These healthy fats are not only important for immune and cardiac health, but they help to transport fat-soluble vitamins around your body. These vitamins are A, D, E and K – all of which can be low in women as they transition menopause.
So, will you add some walnuts, pistachios and almonds to your daily diet? All of these types of nuts contain melatonin but they are also a valuable vegetarian source of the essential fatty acid omega-3. They contain iron, selenium, calcium, zinc, vitamin E and some B vitamins – all of which contribute to our energy levels as we transition through menopause.
And yes, whilst nuts are high in calories so some of you may be avoiding them, they are a rich source of protein including an amino acid called arginine. This can be converted to nitric oxide, which I’ve talked about in other articles and this helps to expand blood vessels, therefore, improving blood flow. Good to know if you are a regular exerciser.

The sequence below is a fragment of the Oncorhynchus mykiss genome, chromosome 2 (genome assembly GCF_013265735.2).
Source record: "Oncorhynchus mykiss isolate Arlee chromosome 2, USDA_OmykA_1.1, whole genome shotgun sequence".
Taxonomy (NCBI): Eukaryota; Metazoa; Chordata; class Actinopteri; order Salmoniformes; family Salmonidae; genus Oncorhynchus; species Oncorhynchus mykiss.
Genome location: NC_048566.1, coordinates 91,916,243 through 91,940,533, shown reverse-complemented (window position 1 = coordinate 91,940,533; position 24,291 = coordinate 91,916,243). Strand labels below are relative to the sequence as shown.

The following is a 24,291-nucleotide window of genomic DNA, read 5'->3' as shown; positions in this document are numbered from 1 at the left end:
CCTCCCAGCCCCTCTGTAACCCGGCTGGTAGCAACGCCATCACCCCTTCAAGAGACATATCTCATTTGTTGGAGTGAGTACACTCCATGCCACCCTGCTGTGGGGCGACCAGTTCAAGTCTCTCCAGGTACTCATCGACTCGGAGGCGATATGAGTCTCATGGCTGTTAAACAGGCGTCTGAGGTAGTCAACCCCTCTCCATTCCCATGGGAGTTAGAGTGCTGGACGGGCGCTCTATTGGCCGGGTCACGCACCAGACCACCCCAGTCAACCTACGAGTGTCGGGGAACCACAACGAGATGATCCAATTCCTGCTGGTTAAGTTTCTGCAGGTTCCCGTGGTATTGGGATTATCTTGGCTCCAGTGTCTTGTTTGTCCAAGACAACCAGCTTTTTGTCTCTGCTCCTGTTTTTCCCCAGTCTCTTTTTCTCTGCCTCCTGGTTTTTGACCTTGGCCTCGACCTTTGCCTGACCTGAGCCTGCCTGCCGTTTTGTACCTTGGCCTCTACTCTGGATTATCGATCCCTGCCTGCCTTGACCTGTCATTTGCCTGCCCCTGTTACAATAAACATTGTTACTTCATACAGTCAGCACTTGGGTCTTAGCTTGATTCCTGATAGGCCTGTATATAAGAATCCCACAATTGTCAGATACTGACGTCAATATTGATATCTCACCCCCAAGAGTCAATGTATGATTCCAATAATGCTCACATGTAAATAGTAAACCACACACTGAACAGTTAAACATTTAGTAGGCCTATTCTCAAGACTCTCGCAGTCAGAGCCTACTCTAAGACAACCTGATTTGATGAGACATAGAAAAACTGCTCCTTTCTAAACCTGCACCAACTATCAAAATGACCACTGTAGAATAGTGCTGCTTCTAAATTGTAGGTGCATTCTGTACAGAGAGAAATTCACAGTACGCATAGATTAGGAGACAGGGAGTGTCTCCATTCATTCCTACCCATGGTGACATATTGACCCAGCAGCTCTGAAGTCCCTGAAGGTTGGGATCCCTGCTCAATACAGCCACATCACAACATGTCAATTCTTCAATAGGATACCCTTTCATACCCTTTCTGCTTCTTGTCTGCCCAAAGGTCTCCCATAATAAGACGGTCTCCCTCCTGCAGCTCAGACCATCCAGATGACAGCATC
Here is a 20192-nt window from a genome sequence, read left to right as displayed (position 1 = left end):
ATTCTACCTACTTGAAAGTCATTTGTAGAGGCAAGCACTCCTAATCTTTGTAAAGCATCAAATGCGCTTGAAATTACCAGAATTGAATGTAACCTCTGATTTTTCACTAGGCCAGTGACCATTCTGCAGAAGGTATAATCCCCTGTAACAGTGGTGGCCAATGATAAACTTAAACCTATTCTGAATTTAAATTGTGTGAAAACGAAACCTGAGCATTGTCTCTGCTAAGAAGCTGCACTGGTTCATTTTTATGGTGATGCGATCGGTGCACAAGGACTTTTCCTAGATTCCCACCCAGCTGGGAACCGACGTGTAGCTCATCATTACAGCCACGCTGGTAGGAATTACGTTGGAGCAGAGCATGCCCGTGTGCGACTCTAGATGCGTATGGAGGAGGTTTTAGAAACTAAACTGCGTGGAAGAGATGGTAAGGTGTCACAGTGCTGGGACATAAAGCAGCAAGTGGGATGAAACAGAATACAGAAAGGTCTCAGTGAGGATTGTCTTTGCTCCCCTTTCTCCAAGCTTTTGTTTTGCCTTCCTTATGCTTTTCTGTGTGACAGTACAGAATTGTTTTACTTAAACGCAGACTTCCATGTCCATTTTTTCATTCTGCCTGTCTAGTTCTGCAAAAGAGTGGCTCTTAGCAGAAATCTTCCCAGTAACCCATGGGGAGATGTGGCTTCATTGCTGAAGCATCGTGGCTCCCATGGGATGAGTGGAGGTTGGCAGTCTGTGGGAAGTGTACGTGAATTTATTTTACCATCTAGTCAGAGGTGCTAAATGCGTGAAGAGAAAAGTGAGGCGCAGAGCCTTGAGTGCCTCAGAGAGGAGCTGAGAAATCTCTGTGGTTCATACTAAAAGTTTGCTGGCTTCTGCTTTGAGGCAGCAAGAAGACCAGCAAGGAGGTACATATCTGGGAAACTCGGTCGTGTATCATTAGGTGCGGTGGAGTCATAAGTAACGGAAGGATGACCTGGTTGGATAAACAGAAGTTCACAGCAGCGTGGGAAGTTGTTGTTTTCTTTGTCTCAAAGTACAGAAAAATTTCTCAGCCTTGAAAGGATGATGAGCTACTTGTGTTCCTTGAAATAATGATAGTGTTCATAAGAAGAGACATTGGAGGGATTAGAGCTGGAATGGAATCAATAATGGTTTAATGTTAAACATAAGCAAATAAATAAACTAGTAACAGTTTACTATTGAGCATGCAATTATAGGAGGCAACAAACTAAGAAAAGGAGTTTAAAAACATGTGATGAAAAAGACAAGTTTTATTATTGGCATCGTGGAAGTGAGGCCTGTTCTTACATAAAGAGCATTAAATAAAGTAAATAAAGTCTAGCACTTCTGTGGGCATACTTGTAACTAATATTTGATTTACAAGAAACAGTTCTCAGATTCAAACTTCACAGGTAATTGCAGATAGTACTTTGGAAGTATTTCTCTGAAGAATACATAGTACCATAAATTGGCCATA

When life gets hectic and we find that there’s not enough hours in the day to get things done, we often find that we grab whatever food that we can too. You’re not alone with this! But whilst our body is undergoing numerous physcial changes which may result in hot flushes, insomnia, sore joints, gut health concerns and other symptoms such as depression, many of these problems can be better managed with the right diet, exercise and of course, behaviour change support. Adding a handful of healthful nuts to our day is just one of these strategies.
As I often used to mention in my live-events, the future for all of us is to focus on our health as we age, especially if we already have some health changes that our menopause transition has bought to the fore. How to do this is what you learn in my 12 week programmes which this month are on SALE. Details are HERE.